Chattanooga Zoo

Fennec Fox Sibs Make Debut


A Fennec Fox couple, at the Chattanooga Zoo, are proud parents to two new kits! The boy and girl were welcomed, January 23rd, by first time mother, ‘Sophie’, and father, ‘Barkley’. 


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FennecKitsChatt6Photo Credits: Chattanooga Zoo

The yet-to-be-named kits, and their mother, are in perfect health and adjusting very well. The duo recently made their public debut and can now be seen, on exhibit, with their parents, at the Zoo.

Father of the kits, Barkley, was paired with Sophie through the Species Survival Plan (SSP) program, as a recommended breeding pair. Barkley arrived at the Chattanooga Zoo from the St. Louis Zoo in October 2014. The genetics that Sophie and Barkley hold are rare and highly valuable in the Zoo’s breeding pool. The breeding pair quickly became fond of each other, and they are now considered an SSP success story.

More awesome pics, below the fold!

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More Fennec Foxes For Your Friday?


We figured no one would complain if we shared additional photos of Chattanooga Zoo's Fennec Fox kits, so here goes! Here is the pair when they were a bit younger, and getting into all kinds of mischief!




Did you know that the Fennec Fox is ZooBorns' unofficial mascot? The Fennec Fox graces the cover of our original all ages book, ZooBorns (below). Take a tour of the book on Amazon and get it in time for the holidays. With interesting animal facts and background stories on the featured babies, ZooBorns (Hardcover, 160 pages) illustrates the connections between zoo births and conservation initiatives in the wild. 10% of revenue from ZooBorns' book sales goes directly to the Association of Zoos and Aquariums' Conservation Endowment Fund.


Get it now on Amazon!

Fennec Fox Sisters are Animal Ambassadors at Chattanooga Zoo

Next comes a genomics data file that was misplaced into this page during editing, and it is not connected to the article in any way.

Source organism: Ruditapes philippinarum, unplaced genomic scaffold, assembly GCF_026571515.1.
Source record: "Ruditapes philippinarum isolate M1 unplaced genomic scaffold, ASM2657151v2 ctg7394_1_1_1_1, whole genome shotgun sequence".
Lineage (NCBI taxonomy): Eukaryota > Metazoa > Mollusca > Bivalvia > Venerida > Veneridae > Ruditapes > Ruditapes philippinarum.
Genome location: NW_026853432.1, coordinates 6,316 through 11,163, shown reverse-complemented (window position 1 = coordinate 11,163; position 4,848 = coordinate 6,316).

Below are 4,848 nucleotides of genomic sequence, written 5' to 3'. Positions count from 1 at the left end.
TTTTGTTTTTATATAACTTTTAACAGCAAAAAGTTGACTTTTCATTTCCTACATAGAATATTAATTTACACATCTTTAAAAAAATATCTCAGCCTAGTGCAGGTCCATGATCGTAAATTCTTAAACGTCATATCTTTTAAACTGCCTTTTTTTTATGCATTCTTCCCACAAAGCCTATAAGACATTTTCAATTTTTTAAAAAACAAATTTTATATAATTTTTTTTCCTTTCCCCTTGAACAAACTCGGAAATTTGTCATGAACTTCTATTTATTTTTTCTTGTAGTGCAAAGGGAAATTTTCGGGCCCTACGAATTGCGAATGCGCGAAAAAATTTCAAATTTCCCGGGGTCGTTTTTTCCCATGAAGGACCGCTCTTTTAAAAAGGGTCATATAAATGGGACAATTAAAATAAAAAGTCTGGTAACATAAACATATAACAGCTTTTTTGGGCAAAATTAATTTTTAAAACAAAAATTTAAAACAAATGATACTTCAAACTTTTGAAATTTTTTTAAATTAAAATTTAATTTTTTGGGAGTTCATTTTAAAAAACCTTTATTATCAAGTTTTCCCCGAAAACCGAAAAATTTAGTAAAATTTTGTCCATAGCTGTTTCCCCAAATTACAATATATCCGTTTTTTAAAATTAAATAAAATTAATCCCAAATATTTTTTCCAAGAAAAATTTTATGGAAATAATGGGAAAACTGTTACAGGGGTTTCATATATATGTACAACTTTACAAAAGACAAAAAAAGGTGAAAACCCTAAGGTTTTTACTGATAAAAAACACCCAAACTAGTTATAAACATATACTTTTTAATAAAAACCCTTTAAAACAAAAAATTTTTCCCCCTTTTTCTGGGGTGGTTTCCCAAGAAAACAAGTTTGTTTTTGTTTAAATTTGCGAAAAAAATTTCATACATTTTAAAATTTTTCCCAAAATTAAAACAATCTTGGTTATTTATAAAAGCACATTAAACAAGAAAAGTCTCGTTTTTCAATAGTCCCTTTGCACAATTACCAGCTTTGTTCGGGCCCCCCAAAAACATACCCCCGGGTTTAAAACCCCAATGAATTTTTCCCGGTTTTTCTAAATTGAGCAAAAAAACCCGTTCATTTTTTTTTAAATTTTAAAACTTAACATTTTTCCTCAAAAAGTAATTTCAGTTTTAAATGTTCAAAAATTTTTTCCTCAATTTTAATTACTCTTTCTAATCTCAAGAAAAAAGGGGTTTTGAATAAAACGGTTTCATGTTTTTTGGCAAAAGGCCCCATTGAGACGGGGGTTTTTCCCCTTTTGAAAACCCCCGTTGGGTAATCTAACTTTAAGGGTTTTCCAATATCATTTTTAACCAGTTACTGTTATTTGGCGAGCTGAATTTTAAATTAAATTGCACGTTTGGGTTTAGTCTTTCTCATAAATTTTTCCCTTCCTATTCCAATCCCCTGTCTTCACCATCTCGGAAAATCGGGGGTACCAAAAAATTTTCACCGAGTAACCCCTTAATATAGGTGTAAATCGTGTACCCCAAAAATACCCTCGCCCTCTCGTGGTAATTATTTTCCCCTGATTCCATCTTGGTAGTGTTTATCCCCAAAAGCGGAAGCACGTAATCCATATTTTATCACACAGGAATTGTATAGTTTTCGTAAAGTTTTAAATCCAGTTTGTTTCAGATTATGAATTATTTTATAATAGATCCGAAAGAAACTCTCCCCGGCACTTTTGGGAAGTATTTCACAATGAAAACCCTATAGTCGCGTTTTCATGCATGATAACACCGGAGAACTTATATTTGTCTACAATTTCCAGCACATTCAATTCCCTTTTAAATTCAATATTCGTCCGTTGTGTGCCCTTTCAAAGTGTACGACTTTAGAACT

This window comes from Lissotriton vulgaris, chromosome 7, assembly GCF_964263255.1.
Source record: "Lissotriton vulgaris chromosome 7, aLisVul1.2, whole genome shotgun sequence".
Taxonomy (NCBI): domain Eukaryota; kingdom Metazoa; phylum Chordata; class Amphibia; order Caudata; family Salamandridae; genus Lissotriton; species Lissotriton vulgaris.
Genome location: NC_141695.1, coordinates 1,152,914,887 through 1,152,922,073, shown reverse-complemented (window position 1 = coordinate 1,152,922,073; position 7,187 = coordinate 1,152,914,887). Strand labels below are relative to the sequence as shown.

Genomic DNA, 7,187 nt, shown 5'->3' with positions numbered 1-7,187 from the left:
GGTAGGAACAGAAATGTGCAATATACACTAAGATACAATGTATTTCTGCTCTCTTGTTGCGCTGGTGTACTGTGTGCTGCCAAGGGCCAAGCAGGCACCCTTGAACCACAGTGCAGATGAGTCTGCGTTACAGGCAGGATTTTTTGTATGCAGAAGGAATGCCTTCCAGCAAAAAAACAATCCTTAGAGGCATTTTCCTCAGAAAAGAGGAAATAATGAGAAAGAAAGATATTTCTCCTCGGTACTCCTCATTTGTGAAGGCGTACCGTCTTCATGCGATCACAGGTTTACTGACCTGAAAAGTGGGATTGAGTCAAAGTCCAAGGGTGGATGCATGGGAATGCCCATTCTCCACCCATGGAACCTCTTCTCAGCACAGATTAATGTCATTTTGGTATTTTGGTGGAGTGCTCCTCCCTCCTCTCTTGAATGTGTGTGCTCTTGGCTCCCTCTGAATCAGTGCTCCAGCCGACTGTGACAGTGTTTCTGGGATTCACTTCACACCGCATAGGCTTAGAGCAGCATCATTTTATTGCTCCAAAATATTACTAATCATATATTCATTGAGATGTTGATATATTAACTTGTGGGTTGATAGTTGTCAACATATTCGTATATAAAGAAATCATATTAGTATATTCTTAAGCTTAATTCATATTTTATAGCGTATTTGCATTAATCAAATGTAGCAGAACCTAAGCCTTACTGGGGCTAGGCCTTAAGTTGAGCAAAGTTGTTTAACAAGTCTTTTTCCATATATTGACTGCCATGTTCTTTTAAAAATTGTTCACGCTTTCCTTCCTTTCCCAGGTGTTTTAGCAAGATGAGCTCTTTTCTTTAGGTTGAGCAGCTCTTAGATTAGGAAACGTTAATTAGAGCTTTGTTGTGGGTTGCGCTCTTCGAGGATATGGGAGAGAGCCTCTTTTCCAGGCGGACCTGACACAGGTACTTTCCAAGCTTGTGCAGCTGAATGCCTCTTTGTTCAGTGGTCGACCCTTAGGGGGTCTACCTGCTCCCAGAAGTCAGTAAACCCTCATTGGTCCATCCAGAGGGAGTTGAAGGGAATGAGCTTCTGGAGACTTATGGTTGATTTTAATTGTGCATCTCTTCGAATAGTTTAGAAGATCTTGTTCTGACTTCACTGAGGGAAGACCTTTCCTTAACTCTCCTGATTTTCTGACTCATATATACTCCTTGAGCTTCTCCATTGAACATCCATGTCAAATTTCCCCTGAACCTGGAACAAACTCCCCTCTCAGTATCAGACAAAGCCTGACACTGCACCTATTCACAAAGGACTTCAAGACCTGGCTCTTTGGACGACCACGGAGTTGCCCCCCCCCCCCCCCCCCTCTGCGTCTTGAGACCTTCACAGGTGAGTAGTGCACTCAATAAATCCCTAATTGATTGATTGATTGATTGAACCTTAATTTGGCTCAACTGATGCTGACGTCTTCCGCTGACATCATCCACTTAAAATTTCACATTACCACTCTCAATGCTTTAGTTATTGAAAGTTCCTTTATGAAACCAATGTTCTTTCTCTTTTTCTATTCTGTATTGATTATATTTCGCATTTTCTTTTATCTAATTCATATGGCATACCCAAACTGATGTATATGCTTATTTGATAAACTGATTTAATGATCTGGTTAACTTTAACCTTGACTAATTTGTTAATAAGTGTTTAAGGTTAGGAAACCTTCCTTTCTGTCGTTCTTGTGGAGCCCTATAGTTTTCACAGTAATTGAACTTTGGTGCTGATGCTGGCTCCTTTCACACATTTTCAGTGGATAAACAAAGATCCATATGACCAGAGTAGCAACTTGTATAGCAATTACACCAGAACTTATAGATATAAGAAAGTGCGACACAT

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Two Fennec Fox sisters were born at Chattanooga Zoo in Tennessee! They have just been named Zahari, meaning blue in Arabic, and Zeiti, meaning green in Arabic. (To tell the sisters apart, they were each given a small spot of food coloring either blue or green on their backs.)

They were born on September 11, 2013 to first-time parents, mother Karoo and father Kalahari. The kits are incredibly active and are growing bigger by the day. They are very curious and playful and love to investigate new toys, sounds, and smells. When full grown, they will join the zoo’s animal ambassador and education programs, where they will play an important role in raising awareness about wildlife conservation.

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6 fennec foxPhoto credits: Chattanooga Zoo

Fennec Foxes (a ZooBorns favorite!) live in the deserts and semi-arid lands of northern Africa. Also called the Desert Fox, their most notable feature are their ears, which are enormous in proportion to their body size. An adult Fennec Fox measures about 16 inches (40 cm) in body length and has ears six inches (15 cm) long. These huge ears are used for cooling the body of excess heat and for locating prey, such as lizards, insects, and eggs, buried deep under the desert sand. Fennec Foxes are a species of Least Concern on the International Union for Conservation's Red List of Threatened Species.